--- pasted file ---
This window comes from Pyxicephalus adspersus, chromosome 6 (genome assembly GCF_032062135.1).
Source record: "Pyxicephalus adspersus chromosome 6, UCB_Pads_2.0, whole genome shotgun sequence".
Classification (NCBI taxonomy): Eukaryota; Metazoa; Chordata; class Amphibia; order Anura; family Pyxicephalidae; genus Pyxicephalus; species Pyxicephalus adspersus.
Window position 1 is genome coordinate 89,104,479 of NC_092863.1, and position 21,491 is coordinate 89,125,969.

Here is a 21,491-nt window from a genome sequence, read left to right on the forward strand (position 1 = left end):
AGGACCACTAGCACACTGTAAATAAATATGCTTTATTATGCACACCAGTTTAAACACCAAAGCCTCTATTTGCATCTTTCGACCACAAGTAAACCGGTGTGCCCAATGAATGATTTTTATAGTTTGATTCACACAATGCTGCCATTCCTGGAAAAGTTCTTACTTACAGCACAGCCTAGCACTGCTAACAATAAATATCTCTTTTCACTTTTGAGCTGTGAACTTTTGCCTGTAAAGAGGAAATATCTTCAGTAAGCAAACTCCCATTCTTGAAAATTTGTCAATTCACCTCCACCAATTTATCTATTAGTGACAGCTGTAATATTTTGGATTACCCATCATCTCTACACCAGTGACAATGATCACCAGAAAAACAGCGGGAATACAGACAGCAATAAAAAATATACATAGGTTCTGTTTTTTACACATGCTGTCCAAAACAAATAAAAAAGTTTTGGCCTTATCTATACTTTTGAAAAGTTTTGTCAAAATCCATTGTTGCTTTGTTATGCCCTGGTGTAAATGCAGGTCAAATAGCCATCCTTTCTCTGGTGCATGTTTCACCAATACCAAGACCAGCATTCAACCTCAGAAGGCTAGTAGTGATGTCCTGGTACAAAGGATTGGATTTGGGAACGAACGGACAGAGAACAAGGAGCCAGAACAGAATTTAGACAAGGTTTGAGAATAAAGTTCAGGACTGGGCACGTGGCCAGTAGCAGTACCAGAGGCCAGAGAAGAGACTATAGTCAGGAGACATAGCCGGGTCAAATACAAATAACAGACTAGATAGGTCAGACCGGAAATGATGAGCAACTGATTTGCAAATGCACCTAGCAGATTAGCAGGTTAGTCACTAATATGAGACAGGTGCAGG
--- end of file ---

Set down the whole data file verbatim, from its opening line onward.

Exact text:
This window comes from Pyxicephalus adspersus, chromosome 6 (genome assembly GCF_032062135.1).
Source record: "Pyxicephalus adspersus chromosome 6, UCB_Pads_2.0, whole genome shotgun sequence".
Classification (NCBI taxonomy): Eukaryota; Metazoa; Chordata; class Amphibia; order Anura; family Pyxicephalidae; genus Pyxicephalus; species Pyxicephalus adspersus.
Window position 1 is genome coordinate 89,104,479 of NC_092863.1, and position 21,491 is coordinate 89,125,969.

Here is a 21,491-nt window from a genome sequence, read left to right on the forward strand (position 1 = left end):
AGGACCACTAGCACACTGTAAATAAATATGCTTTATTATGCACACCAGTTTAAACACCAAAGCCTCTATTTGCATCTTTCGACCACAAGTAAACCGGTGTGCCCAATGAATGATTTTTATAGTTTGATTCACACAATGCTGCCATTCCTGGAAAAGTTCTTACTTACAGCACAGCCTAGCACTGCTAACAATAAATATCTCTTTTCACTTTTGAGCTGTGAACTTTTGCCTGTAAAGAGGAAATATCTTCAGTAAGCAAACTCCCATTCTTGAAAATTTGTCAATTCACCTCCACCAATTTATCTATTAGTGACAGCTGTAATATTTTGGATTACCCATCATCTCTACACCAGTGACAATGATCACCAGAAAAACAGCGGGAATACAGACAGCAATAAAAAATATACATAGGTTCTGTTTTTTACACATGCTGTCCAAAACAAATAAAAAAGTTTTGGCCTTATCTATACTTTTGAAAAGTTTTGTCAAAATCCATTGTTGCTTTGTTATGCCCTGGTGTAAATGCAGGTCAAATAGCCATCCTTTCTCTGGTGCATGTTTCACCAATACCAAGACCAGCATTCAACCTCAGAAGGCTAGTAGTGATGTCCTGGTACAAAGGATTGGATTTGGGAACGAACGGACAGAGAACAAGGAGCCAGAACAGAATTTAGACAAGGTTTGAGAATAAAGTTCAGGACTGGGCACGTGGCCAGTAGCAGTACCAGAGGCCAGAGAAGAGACTATAGTCAGGAGACATAGCCGGGTCAAATACAAATAACAGACTAGATAGGTCAGACCGGAAATGATGAGCAACTGATTTGCAAATGCACCTAGCAGATTAGCAGGTTAGTCACTAATATGAGACAGGTGCAGG